As a member of the volunteer fire department in the tiny northwestern Minnesota town of Ada, Randy Peterson has a routine when his pager goes off. He checks to see if his kids are at home.
At 10 p.m. Sunday, when he was called to a two-vehicle crash with one car on fire in the neighboring town of Borup, Peterson had a sinking feeling. He knew his 16-year-old son, Carter, was not home.
Carter had dropped off his girlfriend in Hawley earlier that night and was headed home on Hwy. 9 when he was broadsided by a driver who allegedly ran a stop sign at the intersection of Hwy. 9 and County Road 39. The impact sent the teen’s Dodge Avenger into the ditch, where it rolled over and caught fire.
Carter died at the scene.
As Peterson raced to the scene, he called and called his son’s cellphone, but got no answer. Minutes later, he learned why.
“Seeing the car on fire and the rims, I knew [it was my son],” Peterson said in an interview on Thursday. “I dropped to my knees. I was a mess. Another member of the crew just held me.”
It was not unusual for Carter to be have been on the rural Norman County highway on a Sunday night. Along with football, his girlfriend, Sarah Hanna, was his world, and that led to many trips between two small towns 40 miles apart.
“Carter was probably the most cautious driver — two hands on the wheel, and he never sped,” his father said. “He did nothing wrong.”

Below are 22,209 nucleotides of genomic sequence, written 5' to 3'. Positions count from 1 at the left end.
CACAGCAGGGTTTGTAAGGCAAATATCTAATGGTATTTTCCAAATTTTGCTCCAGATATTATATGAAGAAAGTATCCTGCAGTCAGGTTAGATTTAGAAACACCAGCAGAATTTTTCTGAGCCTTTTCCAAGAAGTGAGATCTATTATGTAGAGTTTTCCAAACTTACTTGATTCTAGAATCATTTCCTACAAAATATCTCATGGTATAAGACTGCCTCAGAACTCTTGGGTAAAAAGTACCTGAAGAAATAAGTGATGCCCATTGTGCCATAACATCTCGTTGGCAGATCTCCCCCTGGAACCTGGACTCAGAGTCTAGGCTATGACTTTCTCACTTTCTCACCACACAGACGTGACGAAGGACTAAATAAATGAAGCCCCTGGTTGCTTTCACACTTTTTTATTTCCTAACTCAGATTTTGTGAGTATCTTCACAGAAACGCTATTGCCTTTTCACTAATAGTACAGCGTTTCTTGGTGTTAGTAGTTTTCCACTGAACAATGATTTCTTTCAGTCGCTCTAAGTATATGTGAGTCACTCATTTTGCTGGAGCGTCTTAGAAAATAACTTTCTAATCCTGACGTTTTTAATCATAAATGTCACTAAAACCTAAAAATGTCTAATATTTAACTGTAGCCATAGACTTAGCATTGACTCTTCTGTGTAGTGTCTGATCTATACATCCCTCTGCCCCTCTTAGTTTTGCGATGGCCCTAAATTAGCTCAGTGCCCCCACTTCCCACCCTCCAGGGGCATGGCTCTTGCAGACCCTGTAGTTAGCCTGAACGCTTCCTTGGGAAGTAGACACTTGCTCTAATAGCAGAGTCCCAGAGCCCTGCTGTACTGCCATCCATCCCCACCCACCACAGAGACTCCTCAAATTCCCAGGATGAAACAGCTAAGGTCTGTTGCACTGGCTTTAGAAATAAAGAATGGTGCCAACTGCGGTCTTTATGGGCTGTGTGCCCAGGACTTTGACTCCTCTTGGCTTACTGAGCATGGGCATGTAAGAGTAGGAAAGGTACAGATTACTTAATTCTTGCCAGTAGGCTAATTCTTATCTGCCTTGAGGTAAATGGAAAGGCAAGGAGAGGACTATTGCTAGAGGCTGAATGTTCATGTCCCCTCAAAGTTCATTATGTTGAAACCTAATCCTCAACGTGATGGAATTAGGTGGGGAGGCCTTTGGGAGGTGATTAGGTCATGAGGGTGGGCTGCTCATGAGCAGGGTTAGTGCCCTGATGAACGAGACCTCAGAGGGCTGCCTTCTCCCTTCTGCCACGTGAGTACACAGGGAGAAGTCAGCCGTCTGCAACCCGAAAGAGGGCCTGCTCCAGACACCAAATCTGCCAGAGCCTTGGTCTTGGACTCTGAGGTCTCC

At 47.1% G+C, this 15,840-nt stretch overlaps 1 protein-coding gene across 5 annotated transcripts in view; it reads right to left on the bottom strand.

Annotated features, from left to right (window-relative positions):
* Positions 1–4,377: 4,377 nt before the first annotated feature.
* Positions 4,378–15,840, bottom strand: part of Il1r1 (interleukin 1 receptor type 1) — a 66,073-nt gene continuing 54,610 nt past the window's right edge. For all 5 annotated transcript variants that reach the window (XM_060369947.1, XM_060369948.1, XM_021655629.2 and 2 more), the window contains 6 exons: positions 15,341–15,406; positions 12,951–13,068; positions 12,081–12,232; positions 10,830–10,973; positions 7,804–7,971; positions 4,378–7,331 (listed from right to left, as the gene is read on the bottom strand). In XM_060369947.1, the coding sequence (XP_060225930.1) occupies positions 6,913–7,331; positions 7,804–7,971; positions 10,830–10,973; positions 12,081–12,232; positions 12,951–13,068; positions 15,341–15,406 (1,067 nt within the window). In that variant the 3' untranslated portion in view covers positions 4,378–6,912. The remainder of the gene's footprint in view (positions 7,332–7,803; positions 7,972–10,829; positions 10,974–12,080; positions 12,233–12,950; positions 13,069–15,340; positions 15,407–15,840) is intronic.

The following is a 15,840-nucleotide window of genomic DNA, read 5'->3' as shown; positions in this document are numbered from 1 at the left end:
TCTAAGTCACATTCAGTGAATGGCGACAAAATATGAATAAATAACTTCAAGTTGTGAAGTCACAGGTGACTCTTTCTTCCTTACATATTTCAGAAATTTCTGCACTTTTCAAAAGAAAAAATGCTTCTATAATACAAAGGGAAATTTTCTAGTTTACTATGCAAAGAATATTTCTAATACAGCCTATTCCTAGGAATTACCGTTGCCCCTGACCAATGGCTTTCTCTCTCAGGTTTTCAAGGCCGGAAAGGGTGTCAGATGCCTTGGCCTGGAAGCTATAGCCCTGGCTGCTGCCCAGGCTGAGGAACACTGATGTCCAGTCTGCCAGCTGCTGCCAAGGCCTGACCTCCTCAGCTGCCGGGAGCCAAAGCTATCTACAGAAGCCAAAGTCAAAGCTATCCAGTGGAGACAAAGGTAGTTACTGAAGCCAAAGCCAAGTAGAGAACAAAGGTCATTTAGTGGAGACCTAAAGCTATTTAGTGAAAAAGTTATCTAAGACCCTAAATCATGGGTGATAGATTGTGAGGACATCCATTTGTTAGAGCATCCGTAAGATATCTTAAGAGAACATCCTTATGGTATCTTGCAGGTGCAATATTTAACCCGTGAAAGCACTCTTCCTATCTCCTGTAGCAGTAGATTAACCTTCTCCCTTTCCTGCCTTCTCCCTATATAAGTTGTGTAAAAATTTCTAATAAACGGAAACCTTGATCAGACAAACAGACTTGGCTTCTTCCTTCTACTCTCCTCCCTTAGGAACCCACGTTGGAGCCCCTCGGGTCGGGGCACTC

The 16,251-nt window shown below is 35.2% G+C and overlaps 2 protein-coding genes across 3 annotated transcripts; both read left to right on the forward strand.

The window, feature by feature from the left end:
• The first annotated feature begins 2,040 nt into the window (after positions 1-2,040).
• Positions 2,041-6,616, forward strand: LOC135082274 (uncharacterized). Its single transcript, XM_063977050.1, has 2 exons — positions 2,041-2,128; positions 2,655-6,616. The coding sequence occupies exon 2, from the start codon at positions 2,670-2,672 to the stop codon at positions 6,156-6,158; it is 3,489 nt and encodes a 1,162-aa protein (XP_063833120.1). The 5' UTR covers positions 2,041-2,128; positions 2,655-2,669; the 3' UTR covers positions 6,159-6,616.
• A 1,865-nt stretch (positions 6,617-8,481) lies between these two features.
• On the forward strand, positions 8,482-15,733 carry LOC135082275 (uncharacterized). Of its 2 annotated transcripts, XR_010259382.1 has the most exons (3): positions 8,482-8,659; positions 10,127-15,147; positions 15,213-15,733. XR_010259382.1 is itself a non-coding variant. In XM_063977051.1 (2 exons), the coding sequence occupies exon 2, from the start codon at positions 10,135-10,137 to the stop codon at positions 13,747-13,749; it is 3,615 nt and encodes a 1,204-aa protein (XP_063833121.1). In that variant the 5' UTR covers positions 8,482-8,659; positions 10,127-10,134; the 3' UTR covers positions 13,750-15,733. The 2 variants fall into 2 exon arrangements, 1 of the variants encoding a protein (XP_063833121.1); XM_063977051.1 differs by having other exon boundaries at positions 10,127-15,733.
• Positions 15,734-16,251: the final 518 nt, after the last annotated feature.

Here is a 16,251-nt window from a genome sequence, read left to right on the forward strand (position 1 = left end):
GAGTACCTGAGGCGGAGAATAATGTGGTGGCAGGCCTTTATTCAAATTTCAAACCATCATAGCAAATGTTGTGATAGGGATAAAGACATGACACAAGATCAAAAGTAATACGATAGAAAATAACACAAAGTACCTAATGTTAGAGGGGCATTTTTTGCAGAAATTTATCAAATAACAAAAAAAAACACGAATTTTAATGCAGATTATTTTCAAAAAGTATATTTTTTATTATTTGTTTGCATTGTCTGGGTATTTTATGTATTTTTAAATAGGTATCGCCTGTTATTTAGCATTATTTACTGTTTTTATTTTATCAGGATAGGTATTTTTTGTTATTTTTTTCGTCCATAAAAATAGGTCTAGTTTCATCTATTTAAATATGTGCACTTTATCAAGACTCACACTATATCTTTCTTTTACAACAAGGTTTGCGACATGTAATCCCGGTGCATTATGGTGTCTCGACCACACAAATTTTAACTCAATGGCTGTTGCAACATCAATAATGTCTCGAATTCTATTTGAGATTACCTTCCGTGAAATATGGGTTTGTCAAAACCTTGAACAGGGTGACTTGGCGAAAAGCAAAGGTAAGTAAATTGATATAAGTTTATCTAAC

An initial State Patrol accident report indicated that it was Carter who had been traveling west on County Road 39 and crossed in front of a Dodge Ram traveling on Hwy. 9. On Tuesday, the patrol amended its report to indicate that it was the pickup truck that crossed into Carter’s path, striking his vehicle on the driver’s side.
The pickup’s driver, Ethan Stensgard, 20, of Enderlin, N.D., was not seriously hurt. Alcohol was detected in his system, the patrol said.
Carter was a junior at Ada-Borup High School, where he played basketball, threw discus and shot put for the track team and played offensive guard and defensive tackle on the football team.
“He loved sports. He was a walking encyclopedia when it came to sports,” his father said. “He had one of those infectious smiles and a genuine laugh and chuckle. He was always a happy person.”
As news of Carter’s death spread, the community has rallied together to support Carter’s family, which includes his mother, Chasity; his brother Matthew, 21, and his sister, Emma, 10.
Before Ada-Borup’s 45-0 football win over Cass Lake-Bena on Wednesday, the tribal school performed a drum chant, and each opposing player gave Carter’s family members a hug and presented them with wild rice, a symbol of hope. Players from Carter’s Cougar football team presented the family with flowers, photographs and his No. 63 jersey, which the school retired.
“The community support has been outstanding,” Randy Peterson said. “That is one thing about small towns. They definitely rally together.”
Carter’s funeral will be held at 1 p.m. Friday at Grace Lutheran Church in Ada. He will be buried in Duane Cemetery in Mahnomen County.